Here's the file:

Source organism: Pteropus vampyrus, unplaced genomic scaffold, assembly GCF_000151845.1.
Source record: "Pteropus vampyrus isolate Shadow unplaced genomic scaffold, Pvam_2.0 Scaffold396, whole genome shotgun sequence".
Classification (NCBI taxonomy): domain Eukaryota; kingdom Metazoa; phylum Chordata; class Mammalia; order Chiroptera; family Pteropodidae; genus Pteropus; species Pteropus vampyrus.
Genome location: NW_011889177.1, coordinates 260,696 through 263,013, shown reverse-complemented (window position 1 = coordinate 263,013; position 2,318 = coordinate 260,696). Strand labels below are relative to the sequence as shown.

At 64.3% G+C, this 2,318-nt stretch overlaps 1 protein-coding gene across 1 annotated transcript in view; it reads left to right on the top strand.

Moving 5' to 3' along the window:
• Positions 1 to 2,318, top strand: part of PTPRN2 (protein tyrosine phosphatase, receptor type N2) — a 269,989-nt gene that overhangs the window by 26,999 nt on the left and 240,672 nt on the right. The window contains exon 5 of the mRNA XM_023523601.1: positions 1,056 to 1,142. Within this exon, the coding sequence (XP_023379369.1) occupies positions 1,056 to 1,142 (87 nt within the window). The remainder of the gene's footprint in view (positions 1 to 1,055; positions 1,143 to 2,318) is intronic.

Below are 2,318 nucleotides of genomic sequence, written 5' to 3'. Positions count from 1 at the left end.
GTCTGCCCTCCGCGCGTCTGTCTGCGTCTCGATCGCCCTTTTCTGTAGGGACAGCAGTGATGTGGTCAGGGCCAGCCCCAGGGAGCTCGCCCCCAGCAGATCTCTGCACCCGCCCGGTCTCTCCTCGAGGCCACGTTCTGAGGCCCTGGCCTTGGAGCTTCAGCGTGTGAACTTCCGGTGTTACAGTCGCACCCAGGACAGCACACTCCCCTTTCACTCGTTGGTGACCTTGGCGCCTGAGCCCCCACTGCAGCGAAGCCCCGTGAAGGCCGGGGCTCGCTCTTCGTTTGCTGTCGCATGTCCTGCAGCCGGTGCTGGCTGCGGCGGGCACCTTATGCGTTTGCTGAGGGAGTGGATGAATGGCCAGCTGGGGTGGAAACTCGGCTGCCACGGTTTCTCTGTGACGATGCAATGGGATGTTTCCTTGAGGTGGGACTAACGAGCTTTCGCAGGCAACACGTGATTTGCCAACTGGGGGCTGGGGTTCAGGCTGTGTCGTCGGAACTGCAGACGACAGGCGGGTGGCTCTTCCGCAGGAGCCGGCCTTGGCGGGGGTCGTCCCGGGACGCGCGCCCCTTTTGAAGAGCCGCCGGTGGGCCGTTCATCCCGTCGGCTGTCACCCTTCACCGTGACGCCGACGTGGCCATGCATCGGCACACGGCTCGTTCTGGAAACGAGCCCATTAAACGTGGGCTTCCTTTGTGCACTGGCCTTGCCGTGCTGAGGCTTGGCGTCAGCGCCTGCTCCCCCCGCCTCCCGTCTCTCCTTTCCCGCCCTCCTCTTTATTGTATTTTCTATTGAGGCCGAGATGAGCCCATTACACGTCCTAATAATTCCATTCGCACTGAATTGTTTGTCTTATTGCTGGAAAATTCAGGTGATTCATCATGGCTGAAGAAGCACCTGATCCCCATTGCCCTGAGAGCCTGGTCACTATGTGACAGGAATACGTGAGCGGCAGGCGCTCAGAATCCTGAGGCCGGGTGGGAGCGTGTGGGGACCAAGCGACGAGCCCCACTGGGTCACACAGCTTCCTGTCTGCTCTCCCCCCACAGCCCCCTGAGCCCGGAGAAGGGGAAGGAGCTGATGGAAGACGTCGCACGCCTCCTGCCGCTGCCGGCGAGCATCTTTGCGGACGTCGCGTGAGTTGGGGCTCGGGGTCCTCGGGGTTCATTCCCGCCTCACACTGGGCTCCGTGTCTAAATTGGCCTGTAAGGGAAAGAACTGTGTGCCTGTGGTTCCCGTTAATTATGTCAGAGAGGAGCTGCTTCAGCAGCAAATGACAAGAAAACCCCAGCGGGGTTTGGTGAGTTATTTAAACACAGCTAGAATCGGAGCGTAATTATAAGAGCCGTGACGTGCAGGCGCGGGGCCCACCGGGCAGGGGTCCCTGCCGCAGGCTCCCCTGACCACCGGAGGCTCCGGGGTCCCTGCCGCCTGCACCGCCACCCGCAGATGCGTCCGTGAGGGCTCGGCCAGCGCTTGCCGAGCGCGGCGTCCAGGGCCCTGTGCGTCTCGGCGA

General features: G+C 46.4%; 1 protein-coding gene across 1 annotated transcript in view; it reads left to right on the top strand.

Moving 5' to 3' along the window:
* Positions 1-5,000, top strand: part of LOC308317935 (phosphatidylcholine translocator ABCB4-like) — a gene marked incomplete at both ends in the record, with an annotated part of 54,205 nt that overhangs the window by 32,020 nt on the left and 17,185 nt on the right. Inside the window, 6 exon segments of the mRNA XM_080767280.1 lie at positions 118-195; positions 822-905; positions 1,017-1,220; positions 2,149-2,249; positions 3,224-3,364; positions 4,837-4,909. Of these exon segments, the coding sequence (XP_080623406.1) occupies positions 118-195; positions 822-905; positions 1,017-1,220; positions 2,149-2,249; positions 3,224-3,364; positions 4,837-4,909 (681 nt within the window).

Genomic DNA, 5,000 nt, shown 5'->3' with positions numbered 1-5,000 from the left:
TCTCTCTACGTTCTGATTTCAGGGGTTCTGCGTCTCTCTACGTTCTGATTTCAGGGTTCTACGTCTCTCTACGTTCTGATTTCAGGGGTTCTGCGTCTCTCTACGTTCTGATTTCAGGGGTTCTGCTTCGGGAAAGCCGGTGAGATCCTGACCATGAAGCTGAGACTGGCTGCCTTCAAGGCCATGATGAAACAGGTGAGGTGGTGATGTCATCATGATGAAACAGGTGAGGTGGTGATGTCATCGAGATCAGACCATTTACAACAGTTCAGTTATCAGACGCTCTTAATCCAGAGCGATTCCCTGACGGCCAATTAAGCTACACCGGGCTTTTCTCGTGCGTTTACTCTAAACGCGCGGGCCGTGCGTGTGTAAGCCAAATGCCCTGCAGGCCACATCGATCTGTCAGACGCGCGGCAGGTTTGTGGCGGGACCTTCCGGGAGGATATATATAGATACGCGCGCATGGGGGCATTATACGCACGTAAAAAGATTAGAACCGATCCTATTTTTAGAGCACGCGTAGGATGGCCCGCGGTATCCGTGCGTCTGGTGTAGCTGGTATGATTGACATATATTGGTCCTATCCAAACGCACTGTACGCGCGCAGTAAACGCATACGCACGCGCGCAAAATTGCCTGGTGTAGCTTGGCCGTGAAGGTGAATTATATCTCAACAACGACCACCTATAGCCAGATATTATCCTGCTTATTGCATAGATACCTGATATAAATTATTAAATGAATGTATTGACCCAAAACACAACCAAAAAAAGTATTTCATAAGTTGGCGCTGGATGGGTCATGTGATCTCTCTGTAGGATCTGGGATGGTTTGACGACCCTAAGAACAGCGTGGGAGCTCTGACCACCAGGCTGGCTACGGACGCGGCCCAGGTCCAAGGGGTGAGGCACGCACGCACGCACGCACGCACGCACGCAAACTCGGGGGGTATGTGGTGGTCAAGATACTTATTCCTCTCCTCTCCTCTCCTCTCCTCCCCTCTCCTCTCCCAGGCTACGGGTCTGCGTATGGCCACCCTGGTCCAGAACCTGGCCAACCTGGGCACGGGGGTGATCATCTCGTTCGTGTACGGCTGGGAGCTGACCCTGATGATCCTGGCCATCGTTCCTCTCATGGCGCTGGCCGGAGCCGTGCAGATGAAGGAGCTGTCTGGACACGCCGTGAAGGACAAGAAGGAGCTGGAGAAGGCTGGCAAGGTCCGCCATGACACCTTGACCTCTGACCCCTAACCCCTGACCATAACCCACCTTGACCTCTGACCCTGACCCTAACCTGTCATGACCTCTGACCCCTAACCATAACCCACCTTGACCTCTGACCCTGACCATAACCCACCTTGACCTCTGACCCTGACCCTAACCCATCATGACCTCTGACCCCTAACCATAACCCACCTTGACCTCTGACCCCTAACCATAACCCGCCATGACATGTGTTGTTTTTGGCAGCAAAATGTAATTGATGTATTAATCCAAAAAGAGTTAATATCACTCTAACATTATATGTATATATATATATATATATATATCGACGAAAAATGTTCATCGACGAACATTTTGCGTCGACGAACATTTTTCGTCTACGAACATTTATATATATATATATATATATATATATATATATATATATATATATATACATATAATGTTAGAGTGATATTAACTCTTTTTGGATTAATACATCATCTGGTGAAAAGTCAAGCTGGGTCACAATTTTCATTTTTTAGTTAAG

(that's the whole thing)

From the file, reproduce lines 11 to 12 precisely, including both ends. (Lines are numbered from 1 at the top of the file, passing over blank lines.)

Moving 5' to 3' along the window:
* Positions 1-5,000, top strand: part of LOC308317935 (phosphatidylcholine translocator ABCB4-like) — a gene marked incomplete at both ends in the record, with an annotated part of 54,205 nt that overhangs the window by 32,020 nt on the left and 17,185 nt on the right. Inside the window, 6 exon segments of the mRNA XM_080767280.1 lie at positions 118-195; positions 822-905; positions 1,017-1,220; positions 2,149-2,249; positions 3,224-3,364; positions 4,837-4,909. Of these exon segments, the coding sequence (XP_080623406.1) occupies positions 118-195; positions 822-905; positions 1,017-1,220; positions 2,149-2,249; positions 3,224-3,364; positions 4,837-4,909 (681 nt within the window).